PATERSON VINDICATED.. . [The following letter was received from Mr. Holyoake just at the moment of going to press :)

The rancour of politics is bad enough, but the rancour of religion is worse. Poli. ticians professedly appeal to reason, and though they always hold that their opponepts are wrong, they often credit them with good intentions; but religionists chiefly appeal to faith, and own no virtue where they find heterodoxy. The man who believes less than themselves, is considered not only to be mistaken, but to be a monster. With them the Atheist is always wicked, and without enquiry they paint him in that character. This has been done to Mr. Paterson. The religious journals have been violent, abusive and bitter, without measure and without mercy

from no other provocation than that Mr. Paterson differed from them, and, from no other reason than that he did, what they did, expressed his opipions.

The Times tells us “that Mr. Jardine was exceedingly glad that Paterson's windows were broken, and tbat there was a fair prospect of his bones sharing the same fate.” A correspondere in the Morning Herald asks “ why not crush Paterson with penal. ties ?” and the editor echoes the query, “why not crush the reptile.The Standard calls him a “ ruffian ;” the Post calls him "infamous ;"! and the Age a “wretch." The epithets of “ villain” and “miscreant,” are also unsparingly applied, and unequivocal recommendations are given to place him without the pale of the law, to treat him with “ harshness" and to refuse him redress.

Notwithstanding this somewhat unattractive description of an old acquaintance, I have pleasure and pride in calling Paterson my friend, and, in saying that I know few men more disinterested, more estimable or more honourable. Those who know him, know him to be incapable of performing an unjust action--knowing it to be unjust. Paterson, like other people, may do improper things, but his intentions are of the best kind-his opposition to religion arises only from a well grounded and conscientious conviction that its influence ic injurious. He resembles Luther and

Knox, he opposes with manly honesty and uncompromising steadiness, popular and venerated opinions. He differs from them in this particular-they sought to reform religion. Paterson seeks to destroy it. They thought the religion of their day mixed up with abuse, Paterson thinks the religion of his day to be all abuse--an abuse of reason-an abuse of truth-an abuse of morality. The Calvinist differs from the Churchman, and the methodist differs from both, and the conduct of Cal. vinist and Methodist is consistent with their dissent from the church. Here is the key to Paterson's conduct, he differs and dissents from all three, and he conscientiously and consistently acts out that difference. Were christians but as just as they pretend to be, they would concede Paterson's equal right to express his opinions, and not imprison him for taking a liberty, which is every day taken by themselves.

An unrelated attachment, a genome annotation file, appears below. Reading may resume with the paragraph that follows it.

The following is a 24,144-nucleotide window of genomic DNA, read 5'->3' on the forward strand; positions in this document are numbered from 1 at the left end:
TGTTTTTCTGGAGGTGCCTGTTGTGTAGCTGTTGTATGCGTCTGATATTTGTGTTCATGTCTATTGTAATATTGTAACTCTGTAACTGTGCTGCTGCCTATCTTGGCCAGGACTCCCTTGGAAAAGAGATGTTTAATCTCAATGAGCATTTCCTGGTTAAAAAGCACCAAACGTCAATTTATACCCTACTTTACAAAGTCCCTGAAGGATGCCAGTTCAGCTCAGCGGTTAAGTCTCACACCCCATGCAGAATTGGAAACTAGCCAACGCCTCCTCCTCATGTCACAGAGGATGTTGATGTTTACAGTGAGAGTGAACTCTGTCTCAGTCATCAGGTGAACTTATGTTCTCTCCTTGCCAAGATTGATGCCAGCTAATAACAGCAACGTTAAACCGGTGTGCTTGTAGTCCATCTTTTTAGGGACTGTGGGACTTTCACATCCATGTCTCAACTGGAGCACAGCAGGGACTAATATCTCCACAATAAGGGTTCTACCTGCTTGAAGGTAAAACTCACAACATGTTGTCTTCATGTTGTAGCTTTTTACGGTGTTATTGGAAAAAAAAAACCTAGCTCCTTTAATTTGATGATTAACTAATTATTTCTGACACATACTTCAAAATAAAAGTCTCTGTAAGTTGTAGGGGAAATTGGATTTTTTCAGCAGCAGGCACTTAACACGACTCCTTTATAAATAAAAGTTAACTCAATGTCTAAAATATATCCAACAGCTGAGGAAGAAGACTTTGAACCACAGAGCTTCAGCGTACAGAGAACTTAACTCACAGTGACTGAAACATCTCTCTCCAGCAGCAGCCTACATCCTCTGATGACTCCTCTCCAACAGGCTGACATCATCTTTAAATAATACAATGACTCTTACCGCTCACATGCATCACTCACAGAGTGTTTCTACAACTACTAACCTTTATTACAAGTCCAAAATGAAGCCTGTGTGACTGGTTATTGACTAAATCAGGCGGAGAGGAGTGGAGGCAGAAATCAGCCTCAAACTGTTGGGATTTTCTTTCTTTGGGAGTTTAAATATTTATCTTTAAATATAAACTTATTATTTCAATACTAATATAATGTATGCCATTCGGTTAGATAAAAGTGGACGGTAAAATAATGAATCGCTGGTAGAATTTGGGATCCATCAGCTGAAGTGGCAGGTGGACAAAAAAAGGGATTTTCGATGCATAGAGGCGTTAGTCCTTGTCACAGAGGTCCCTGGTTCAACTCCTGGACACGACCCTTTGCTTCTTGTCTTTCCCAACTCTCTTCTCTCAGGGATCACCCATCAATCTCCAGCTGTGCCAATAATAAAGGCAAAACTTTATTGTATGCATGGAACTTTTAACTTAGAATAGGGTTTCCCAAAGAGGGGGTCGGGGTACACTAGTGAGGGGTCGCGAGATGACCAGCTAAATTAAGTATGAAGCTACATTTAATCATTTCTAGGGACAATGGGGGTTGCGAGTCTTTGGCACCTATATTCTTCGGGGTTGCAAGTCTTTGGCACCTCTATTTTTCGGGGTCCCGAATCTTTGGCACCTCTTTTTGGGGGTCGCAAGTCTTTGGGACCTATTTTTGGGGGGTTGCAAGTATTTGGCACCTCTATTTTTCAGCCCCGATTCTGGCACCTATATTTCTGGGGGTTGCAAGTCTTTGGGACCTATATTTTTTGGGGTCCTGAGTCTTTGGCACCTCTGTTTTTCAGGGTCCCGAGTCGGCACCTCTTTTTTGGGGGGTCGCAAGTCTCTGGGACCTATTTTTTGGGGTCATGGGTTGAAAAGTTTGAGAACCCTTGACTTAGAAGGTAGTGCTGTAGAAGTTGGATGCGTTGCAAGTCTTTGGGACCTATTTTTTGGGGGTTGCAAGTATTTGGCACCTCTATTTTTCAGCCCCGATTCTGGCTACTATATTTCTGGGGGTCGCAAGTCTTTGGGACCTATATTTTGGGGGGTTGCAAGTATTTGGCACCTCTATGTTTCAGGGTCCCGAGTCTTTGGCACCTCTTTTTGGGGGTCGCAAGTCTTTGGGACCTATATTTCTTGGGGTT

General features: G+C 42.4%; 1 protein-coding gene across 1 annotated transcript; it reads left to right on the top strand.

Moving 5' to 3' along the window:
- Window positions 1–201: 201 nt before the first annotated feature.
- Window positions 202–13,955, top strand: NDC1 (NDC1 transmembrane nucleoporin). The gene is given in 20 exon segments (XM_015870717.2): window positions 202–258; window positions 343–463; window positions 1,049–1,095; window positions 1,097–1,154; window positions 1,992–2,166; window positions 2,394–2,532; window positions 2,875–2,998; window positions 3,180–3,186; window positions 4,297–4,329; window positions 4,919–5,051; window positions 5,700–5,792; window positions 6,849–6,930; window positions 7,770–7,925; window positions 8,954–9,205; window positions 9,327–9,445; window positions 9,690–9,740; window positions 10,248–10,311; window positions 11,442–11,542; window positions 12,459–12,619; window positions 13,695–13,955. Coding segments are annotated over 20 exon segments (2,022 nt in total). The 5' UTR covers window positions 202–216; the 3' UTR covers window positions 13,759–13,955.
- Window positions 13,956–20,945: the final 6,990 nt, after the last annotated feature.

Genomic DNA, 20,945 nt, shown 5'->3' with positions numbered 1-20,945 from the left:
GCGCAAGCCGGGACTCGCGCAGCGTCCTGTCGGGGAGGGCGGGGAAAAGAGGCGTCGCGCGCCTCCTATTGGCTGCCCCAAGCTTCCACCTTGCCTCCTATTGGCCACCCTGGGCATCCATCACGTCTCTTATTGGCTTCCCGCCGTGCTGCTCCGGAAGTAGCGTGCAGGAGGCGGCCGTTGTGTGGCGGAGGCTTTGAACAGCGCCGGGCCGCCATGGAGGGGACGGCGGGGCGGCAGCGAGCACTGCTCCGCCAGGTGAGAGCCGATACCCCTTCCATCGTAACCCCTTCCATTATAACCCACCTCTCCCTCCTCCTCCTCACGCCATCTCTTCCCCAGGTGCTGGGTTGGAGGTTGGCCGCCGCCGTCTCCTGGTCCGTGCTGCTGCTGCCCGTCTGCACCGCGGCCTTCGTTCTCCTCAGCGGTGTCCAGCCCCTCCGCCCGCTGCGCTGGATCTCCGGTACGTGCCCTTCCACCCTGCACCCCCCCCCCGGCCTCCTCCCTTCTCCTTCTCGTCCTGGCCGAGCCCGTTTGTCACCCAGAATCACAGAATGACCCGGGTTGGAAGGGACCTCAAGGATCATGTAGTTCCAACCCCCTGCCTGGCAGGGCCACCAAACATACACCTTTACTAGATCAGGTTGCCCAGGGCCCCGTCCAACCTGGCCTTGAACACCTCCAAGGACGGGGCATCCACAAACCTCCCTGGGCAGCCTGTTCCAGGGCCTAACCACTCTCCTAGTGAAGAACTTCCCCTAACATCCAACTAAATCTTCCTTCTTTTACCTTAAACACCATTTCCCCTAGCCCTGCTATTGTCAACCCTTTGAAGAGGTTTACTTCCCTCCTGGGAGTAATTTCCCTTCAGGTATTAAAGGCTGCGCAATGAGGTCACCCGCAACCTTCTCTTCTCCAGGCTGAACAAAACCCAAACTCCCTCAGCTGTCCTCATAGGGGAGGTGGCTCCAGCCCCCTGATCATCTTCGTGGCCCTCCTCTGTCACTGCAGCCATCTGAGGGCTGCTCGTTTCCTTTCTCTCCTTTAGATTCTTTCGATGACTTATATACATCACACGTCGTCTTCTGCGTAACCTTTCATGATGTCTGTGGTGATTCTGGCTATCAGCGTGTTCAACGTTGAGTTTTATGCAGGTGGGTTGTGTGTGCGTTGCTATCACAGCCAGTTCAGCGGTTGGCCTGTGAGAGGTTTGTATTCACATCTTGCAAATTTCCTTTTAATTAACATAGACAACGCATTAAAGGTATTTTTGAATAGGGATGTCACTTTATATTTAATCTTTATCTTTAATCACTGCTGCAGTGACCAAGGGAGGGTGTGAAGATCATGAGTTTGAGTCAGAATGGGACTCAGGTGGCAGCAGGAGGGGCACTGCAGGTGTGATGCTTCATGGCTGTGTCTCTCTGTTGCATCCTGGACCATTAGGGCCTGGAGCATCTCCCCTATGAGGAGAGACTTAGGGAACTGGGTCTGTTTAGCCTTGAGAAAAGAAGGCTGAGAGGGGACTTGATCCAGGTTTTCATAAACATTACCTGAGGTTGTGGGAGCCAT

I do not contend, and it is not necessary to contend here, that Paterson is right or that he is wrong; but this I do coutend, that Paterson is conscientious, and this the public ought to respect that Paterson means well in his way, and this the pub. lic ought to regard. For good intentions, although they may not disarm opposition, ought always to disarm ill feelings.

I remember that in Sheffield when the lecture entitled, the “Spirit of Bonner," was announced for delivery, it was announced also, that the Jew book article, for which Southwell was just then thrown into prison, should be read for an evening lesson. The magistrates ordered the bills to be taken from the walls, threatened indictments, and sent policemen to report proceedings. On the night of the lecture, every man who usually sat on the rostrum, deserted his post through fear of consequences Seeing this, Mr. Paterson walked up and said, “Mr. Holy. oake, I will sit upon the rostrum to-night and if you will permit me, I will read the Jew book article. Remember, you are just pledged to conduct the Oracle while Southwell is in prison, and if you are taken it may interfere with that. I am of less consequence than you, and less useful, and there are fewer to care for my absence than for yours. Therefore, let me read it.” He did so, but as he was not the person fixed upon, no proceedings were taken against him. Still the disregard of self, the generous concern for his friend, and his readiness to be of service in danger, remain the same, and are above comment. I could give other anecdotes of a similar kind.

Paterson is a man who will perform a noble act when no one looks on, and will find satisfaction in it, though no one should applaud. He has no ambition but to be useful, and no desire but to save from danger those whom he thinks more useful than himself.

In private life, Paterson is one of the most sensitive of men. An unkind word, or a cold look from a friend, will wither him, while the affection of a child will fill him with joy. But in the public support of what he deems useful and just, no dangers will intimidate, and I believe no severity will subdue bim. ; The object of these remarks is to give the public correcter notions of Mr. Paterson's real motives, feelings, and character, than can be obtained from the newspaper press. For in the excitement of bigot rage, principle is overlooked, right is disregarded, and motives forgotten. It is unfortunate that orthodoxy seldom stops to discrimi. nate, but cries down all who differ. But he who battles for religion, should remember that he will do his cause little honour while he forgets to be just.

G. J. H,

« ZurückWeiter »